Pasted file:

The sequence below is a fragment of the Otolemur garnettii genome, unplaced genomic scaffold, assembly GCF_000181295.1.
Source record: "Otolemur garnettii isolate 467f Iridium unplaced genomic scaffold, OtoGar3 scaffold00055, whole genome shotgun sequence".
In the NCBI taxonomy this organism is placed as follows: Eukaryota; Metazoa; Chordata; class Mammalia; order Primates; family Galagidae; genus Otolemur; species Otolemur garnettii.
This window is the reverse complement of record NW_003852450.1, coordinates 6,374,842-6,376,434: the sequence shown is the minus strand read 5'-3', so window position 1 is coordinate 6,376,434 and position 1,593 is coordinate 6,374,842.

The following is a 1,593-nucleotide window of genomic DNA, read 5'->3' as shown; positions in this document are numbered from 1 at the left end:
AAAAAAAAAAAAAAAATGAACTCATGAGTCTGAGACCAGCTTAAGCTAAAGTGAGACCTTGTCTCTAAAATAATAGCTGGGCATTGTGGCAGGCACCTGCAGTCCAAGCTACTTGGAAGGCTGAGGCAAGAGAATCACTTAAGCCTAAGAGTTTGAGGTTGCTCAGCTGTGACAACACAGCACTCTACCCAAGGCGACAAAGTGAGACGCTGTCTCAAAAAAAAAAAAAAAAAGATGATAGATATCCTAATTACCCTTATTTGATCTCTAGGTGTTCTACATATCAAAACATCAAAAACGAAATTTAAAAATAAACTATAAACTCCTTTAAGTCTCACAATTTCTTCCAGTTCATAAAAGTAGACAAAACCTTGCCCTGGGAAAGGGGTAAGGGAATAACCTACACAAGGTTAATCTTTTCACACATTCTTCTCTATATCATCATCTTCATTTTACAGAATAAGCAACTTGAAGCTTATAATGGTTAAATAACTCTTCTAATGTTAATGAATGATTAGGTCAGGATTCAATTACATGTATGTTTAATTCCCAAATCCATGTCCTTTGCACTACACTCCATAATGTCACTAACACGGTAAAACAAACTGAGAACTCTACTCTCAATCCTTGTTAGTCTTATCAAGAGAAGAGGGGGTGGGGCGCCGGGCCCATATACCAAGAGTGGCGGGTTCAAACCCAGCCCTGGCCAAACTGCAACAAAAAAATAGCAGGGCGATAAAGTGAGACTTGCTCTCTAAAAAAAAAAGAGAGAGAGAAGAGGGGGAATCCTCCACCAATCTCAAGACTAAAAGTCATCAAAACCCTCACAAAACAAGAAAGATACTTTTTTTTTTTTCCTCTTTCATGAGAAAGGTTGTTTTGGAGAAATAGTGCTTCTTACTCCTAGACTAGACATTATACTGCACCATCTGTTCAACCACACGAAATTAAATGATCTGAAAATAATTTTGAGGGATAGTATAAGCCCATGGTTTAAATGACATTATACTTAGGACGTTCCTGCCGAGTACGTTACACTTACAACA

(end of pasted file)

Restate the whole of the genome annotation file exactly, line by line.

The sequence below is a fragment of the Otolemur garnettii genome, unplaced genomic scaffold, assembly GCF_000181295.1.
Source record: "Otolemur garnettii isolate 467f Iridium unplaced genomic scaffold, OtoGar3 scaffold00055, whole genome shotgun sequence".
In the NCBI taxonomy this organism is placed as follows: Eukaryota; Metazoa; Chordata; class Mammalia; order Primates; family Galagidae; genus Otolemur; species Otolemur garnettii.
This window is the reverse complement of record NW_003852450.1, coordinates 6,374,842-6,376,434: the sequence shown is the minus strand read 5'-3', so window position 1 is coordinate 6,376,434 and position 1,593 is coordinate 6,374,842.

The following is a 1,593-nucleotide window of genomic DNA, read 5'->3' as shown; positions in this document are numbered from 1 at the left end:
AAAAAAAAAAAAAAAATGAACTCATGAGTCTGAGACCAGCTTAAGCTAAAGTGAGACCTTGTCTCTAAAATAATAGCTGGGCATTGTGGCAGGCACCTGCAGTCCAAGCTACTTGGAAGGCTGAGGCAAGAGAATCACTTAAGCCTAAGAGTTTGAGGTTGCTCAGCTGTGACAACACAGCACTCTACCCAAGGCGACAAAGTGAGACGCTGTCTCAAAAAAAAAAAAAAAAAGATGATAGATATCCTAATTACCCTTATTTGATCTCTAGGTGTTCTACATATCAAAACATCAAAAACGAAATTTAAAAATAAACTATAAACTCCTTTAAGTCTCACAATTTCTTCCAGTTCATAAAAGTAGACAAAACCTTGCCCTGGGAAAGGGGTAAGGGAATAACCTACACAAGGTTAATCTTTTCACACATTCTTCTCTATATCATCATCTTCATTTTACAGAATAAGCAACTTGAAGCTTATAATGGTTAAATAACTCTTCTAATGTTAATGAATGATTAGGTCAGGATTCAATTACATGTATGTTTAATTCCCAAATCCATGTCCTTTGCACTACACTCCATAATGTCACTAACACGGTAAAACAAACTGAGAACTCTACTCTCAATCCTTGTTAGTCTTATCAAGAGAAGAGGGGGTGGGGCGCCGGGCCCATATACCAAGAGTGGCGGGTTCAAACCCAGCCCTGGCCAAACTGCAACAAAAAAATAGCAGGGCGATAAAGTGAGACTTGCTCTCTAAAAAAAAAAGAGAGAGAGAAGAGGGGGAATCCTCCACCAATCTCAAGACTAAAAGTCATCAAAACCCTCACAAAACAAGAAAGATACTTTTTTTTTTTTCCTCTTTCATGAGAAAGGTTGTTTTGGAGAAATAGTGCTTCTTACTCCTAGACTAGACATTATACTGCACCATCTGTTCAACCACACGAAATTAAATGATCTGAAAATAATTTTGAGGGATAGTATAAGCCCATGGTTTAAATGACATTATACTTAGGACGTTCCTGCCGAGTACGTTACACTTACAACA